Dior Digital Haute Couture Autumn Winter 2020 -21

July 7, 2020


Dior is my favourite fashion house and I wondered how they would bring all the excitement and glamour of Haute Couture to a world in the grips of a pandemic. I should be in Paris now watching several of the shows, but here I am safe on my couch, at home in the far way land of Australia. All is quiet. My household is asleep. I am waiting, worrying and wondering how the Dior magic will translate to a digital format. It seems Maria Grazia Chiuri has been busy imagining, designing and creating whilst she was also locked down in her Italian home. 

Suddenly it begins and I am being transported into a magical world. The show I see is whimsical and taps into our girlish imaginings of dollhouses, miniatures and the creatures of fairy tales. It is inspired by art and surrealist figures like Dora Maar and Leonora Carrington. Yet there is also an affinity with nature and the natural world and it is this reminder of the beauty of our world and the things that cannot be explained that gives us hope. I am mesmerised. 

The Dior Autumn / Winter Haute Couture Show was in the form of a short film by Italian, Matteo Garrone. It was called Le Mythe Dior. We see the master seamstresses in the atelier hard at work sewing the 37 miniature Dior pieces, before we are taken on a journey into the forest where two smart bellboys are carrying a trunk based on Dior headquarters in Avenue Montaigne. In the forest and over babbling brooks and bridges they trudge tempting magical women; mermaids, forest nymphs, goddesses and statues, with their ethereal miniature designs. It was a sublime piece to watch full of fantastical characters, where the miniatures came to life as dream -inducing creations.

The designs were pieces for every woman of every age to covet. As I looked through the gallery I gasped and on every pages of my notes I have written about showstopper after showstopper. From the signature Dior suits with nipped in waists, razor pleats and belts, through to Grecian inspired ball gowns with bondage style criss crossed roping. There was plenty of  black, white and silvery grey plus gowns with floor length capes. I loved the pleated chiffon intarsia skirt with a tree bark motif attached to a beaded lattice top. I was surprised by the white cashmere coat with a brown and black appliqué motif. A geometric metallic floor length coat would turn heads as you walked into a room and in a ball gown of pale grey feathering you would glide along a red carpet.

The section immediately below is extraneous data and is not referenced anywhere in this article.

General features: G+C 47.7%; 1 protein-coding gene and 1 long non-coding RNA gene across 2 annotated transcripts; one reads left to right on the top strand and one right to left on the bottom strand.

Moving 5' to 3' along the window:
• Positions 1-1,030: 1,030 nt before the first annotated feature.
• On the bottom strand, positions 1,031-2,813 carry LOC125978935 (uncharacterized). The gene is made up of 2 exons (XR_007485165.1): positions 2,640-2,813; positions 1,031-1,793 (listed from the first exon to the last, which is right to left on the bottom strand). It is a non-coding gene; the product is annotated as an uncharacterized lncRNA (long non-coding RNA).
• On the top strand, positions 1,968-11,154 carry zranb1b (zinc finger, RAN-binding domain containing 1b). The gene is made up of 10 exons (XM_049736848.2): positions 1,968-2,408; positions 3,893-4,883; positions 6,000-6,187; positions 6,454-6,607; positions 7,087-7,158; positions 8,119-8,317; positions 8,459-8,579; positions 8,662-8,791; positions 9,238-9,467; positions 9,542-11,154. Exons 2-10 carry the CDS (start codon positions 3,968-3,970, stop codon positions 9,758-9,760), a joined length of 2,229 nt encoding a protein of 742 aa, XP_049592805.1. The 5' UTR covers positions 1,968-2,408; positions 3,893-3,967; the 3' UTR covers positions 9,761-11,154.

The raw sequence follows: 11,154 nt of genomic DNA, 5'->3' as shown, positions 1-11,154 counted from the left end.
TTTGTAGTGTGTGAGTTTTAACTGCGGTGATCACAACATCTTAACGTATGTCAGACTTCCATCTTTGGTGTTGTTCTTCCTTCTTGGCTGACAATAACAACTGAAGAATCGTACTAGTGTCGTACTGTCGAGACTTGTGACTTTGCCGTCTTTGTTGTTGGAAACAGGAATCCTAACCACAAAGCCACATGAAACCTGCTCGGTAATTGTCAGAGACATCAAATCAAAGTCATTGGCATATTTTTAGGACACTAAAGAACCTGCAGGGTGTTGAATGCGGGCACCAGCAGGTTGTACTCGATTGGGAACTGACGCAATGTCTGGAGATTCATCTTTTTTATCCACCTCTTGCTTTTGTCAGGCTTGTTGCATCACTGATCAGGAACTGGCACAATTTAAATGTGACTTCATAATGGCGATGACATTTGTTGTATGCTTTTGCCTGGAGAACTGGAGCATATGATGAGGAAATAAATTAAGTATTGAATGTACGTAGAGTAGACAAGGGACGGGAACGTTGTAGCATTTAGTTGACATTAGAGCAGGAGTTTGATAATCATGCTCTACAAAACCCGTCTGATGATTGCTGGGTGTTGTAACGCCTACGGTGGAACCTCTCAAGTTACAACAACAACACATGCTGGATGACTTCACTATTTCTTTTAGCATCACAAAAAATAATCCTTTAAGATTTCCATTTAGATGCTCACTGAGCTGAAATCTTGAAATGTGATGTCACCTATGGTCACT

I think this collection will go down in history as a triumph, with the miniatures that were inspired by the Theatre de la mode set to travel across the globe. Maria has said, “They are couture dresses. Made in real proportions with real textiles and real craftsmanship.“ 

So what can we mere mortals take as trends to come from this amazing Dior show? There will be plenty of pleating, layers and ruffles plus suiting with nipped in waists with belts, which I personally love. There are the colours of nature , with surprising shades like yellow metallic coming to the fore. Black and white dramatic pieces will always be in fashion. Grecian inspired looks will delight. More structured ball gowns with collars and buttons will show off the female form and floor length coats and capes can’t help but make a statement. Billowy sleeves inspired by Japanese kimonos will come through and longer full skirts will be in everyone’s wardrobes for day and evening. 

The House of Dior has always survived with its ability to change and adapt. Dior’s Post War designs were the stuff of every woman’s dreams and I am glad that Maria Grazia Chiuri has created a collection full of natural references through colour, texture, design, detail, draping, poetic silhouettes and  ethereal fabrics. This writer, dreamer and fashion lover was entranced by the mythical creatures and story told by Dior. And there were mermaids! Now who wouldn’t love a mermaid in a Dior gown?  

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